I was chatting with a friend the other day about my blog. She asked a simple question. What is it you want to say? I said that investing process is incredibly simple that my Italian grandmother who was not literate could understand, or a middle school student. She was interested! She knows little to nothing about investing.

The active vs. passive is too complex to explain to my friend, who would have lost interest. I am hoping the debate starts to go into that direction of simple vs. complex. Constructing a simple portfolio is....simple. Taylor has been displaying the 3-fund portfolio for 15 years.

If people can understand simplicity, then we can focus on sticking with your simple portfolio, no matter what. Psychology of investing needs more attention, IMHO.
Public School K-12 Educators: "Ask NOT what your annuity sales person can do for you, ask what you can do to be a Do-It-Yourselfer (DIY)."

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Re: How the Bogle Model Beats the Yale Model

Post by juanovo » Tue Feb 07, 2017 9:05 am

I guess I find this a little sensational. Swensen himself the architect of the Yale Model wrote a whole book saying that individual investors could not and should not attempt to copy the Yale Model. He cites all the reasons in this thread: tax free status, best and brightest, access to investments, large dollars to invest etc.

I came to bogleheads through Swensen. If I had to do it all over again I probably would not slice and dice but rather go with a three fund. That being said I think the lazy portfolio he suggests, which for an individual investors follows his Yale Model's principles, but not methods or actual investments is very sound for an individual investor. Many roads to Dublin.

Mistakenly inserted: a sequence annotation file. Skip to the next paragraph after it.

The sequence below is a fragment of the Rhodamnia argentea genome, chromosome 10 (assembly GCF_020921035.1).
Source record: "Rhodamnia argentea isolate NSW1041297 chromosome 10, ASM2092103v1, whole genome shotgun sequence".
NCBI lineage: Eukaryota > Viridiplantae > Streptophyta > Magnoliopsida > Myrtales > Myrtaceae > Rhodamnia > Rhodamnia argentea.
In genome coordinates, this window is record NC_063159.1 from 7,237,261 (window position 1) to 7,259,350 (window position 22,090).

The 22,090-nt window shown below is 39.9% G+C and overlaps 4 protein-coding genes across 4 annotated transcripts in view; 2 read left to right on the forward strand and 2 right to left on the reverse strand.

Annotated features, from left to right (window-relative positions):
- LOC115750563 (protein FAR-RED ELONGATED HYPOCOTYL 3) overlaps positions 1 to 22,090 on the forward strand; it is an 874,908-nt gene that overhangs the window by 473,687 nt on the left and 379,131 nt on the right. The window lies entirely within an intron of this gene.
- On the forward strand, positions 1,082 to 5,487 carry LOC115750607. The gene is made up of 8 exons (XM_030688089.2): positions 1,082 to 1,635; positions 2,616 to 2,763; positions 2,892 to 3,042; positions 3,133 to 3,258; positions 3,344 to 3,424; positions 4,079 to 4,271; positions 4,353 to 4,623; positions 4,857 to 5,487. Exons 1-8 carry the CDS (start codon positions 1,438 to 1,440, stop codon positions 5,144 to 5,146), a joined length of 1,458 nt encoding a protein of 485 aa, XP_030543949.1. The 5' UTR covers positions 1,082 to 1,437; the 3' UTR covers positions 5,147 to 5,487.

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Re: How the Bogle Model Beats the Yale Model

Post by afan » Tue Feb 07, 2017 1:00 pm

It is meaningless to compare returns without looking at risk. There was a study that showed risk adjusted returns of the big endowment investors to be basically determined by asset allocation, nothing to do with expert managers (I think it included Harvard during the period when it was doing well, as well as Yale). Even considering raw returns one has to be careful about the listed values of illiquid investments. The values are estimates of dubious reliability. Estimating the downside risk is really tricky when even retrospective data are unreliable because they were guesses as to what the sales price would have been, with no way to check.

Then for large investors one has to worry about the market impact of putting a large tract of land up for sale.

I would not view the returns reported by funds holding many of these investments as comparable to those composed of liquid assets. In other words, one can know the returns of VTI. One can have only a guess as to the return of raw land, real estate, hedge funds, private equity...
We don't know how to beat the market on a risk-adjusted basis, and we don't know anyone that does know either | --Swedroe | We assume that markets are efficient, that prices are right | --Fama

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Why the Bogle model Beats the Yale Model

Post by Grt2bOutdoors » Thu Feb 09, 2017 5:43 pm

[Thread merged into here, see below. --admin LadyGeek]

Nice article on CBS Marketwatch by Ben Carlson. Taylor would approve.

http://www.marketwatch.com/story/a-less ... yptr=yahoo
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Re: Why the Bogle model Beats the Yale Model

Post by galeno » Thu Feb 09, 2017 5:57 pm

This is why we index. To constantly be in the top quartile or decile of "Yale-like" endowment portfolios by just "being there".